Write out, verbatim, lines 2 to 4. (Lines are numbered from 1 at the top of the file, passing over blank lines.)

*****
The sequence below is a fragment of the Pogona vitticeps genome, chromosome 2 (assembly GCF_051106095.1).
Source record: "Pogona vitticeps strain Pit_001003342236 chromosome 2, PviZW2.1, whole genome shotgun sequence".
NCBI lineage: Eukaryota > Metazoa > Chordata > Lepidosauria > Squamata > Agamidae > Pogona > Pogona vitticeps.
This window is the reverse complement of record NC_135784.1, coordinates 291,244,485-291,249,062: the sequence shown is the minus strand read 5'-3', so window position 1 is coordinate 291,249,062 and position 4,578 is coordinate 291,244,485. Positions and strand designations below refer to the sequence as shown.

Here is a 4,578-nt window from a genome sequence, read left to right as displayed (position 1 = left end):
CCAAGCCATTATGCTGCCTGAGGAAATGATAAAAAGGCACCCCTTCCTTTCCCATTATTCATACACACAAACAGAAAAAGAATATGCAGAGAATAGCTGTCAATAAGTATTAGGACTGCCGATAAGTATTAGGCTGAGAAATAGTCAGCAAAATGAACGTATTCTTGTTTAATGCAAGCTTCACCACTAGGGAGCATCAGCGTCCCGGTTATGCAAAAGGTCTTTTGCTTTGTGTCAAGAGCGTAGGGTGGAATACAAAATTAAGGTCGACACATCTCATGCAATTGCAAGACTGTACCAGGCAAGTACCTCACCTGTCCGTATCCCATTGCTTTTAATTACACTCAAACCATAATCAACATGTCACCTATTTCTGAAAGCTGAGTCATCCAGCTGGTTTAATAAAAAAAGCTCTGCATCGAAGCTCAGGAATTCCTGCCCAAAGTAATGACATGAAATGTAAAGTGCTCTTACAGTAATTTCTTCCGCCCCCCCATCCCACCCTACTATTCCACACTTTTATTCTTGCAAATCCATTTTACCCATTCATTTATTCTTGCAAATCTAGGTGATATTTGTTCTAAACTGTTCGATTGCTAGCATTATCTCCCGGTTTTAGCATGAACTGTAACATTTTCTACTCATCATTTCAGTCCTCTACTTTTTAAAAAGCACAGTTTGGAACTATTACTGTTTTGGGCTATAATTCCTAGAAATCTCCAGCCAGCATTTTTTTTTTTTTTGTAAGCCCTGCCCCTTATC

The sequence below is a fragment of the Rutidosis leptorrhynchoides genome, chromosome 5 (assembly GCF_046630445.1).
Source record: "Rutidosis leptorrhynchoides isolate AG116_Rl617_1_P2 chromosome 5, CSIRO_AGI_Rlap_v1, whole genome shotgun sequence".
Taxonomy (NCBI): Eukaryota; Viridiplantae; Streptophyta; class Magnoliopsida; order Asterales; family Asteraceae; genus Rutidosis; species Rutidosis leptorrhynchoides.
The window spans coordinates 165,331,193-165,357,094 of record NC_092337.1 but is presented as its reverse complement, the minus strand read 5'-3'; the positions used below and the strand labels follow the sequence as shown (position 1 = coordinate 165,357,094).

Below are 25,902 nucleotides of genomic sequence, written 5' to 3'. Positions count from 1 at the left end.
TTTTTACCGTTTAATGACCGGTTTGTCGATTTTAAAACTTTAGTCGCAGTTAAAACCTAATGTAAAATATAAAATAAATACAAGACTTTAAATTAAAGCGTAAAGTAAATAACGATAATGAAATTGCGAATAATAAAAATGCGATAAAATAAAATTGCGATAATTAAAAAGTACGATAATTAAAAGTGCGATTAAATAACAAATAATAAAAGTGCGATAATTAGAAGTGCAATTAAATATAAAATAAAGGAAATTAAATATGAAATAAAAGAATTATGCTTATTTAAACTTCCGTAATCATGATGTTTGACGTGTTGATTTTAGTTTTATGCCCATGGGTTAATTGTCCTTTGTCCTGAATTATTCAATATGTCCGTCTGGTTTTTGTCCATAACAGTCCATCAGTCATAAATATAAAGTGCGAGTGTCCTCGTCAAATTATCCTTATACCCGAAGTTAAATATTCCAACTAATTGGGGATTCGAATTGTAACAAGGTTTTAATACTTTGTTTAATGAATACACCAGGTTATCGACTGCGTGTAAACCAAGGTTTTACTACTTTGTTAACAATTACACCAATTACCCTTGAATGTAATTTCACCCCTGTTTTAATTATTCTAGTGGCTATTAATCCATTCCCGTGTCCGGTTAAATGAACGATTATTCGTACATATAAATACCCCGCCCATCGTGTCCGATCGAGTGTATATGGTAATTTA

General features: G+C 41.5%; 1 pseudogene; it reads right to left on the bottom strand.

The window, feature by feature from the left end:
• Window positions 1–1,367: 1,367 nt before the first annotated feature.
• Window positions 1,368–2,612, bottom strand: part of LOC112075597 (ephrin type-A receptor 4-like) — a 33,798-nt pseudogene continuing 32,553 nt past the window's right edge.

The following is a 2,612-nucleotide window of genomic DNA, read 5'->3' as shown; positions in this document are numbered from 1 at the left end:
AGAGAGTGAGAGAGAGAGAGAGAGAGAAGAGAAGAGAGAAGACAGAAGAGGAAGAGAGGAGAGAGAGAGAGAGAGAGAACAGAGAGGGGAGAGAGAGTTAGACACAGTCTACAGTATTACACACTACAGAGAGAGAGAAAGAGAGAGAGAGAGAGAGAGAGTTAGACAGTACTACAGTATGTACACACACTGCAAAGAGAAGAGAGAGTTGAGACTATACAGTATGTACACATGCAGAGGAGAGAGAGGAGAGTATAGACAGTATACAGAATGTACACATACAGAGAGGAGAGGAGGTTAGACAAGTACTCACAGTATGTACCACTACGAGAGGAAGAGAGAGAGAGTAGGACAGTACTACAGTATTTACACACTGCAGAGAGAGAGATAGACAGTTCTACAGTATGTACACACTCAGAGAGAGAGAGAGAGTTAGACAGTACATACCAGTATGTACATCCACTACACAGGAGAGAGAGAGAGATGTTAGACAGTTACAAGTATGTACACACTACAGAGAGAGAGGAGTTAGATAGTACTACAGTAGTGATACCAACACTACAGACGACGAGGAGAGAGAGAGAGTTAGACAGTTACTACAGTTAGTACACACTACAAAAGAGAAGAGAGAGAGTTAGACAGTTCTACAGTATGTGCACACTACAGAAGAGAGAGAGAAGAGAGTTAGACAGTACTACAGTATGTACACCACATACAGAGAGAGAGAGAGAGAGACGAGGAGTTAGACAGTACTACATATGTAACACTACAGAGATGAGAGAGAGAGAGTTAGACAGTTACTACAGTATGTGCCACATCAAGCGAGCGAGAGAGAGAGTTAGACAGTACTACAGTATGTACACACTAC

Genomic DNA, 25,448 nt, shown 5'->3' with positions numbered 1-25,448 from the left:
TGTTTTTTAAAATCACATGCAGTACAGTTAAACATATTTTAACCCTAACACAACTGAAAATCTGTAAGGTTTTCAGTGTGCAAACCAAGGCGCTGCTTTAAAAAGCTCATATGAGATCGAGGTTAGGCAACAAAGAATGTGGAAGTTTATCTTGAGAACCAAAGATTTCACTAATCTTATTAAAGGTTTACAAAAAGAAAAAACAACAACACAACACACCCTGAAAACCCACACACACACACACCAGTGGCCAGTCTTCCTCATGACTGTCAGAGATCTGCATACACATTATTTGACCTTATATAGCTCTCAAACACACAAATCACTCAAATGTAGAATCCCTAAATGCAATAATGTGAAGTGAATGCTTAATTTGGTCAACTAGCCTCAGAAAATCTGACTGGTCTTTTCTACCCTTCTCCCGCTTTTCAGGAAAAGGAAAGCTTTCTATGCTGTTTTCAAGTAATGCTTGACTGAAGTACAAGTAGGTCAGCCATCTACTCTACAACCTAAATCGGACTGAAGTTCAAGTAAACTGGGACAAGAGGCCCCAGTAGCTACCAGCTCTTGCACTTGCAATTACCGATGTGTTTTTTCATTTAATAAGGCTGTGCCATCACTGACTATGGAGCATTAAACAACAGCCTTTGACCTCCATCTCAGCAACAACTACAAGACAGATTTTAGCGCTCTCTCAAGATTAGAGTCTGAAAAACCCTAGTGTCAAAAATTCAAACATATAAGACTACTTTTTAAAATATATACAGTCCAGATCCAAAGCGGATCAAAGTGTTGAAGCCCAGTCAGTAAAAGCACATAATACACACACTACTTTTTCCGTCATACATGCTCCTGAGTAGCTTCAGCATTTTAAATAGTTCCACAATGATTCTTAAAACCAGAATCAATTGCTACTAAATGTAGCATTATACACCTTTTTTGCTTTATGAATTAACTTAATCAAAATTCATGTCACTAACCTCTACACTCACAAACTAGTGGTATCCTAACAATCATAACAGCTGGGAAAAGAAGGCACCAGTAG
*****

Source record: "Pogona vitticeps strain Pit_001003342236 chromosome 2, PviZW2.1, whole genome shotgun sequence".
NCBI lineage: Eukaryota > Metazoa > Chordata > Lepidosauria > Squamata > Agamidae > Pogona > Pogona vitticeps.
This window is the reverse complement of record NC_135784.1, coordinates 291,244,485-291,249,062: the sequence shown is the minus strand read 5'-3', so window position 1 is coordinate 291,249,062 and position 4,578 is coordinate 291,244,485. Positions and strand designations below refer to the sequence as shown.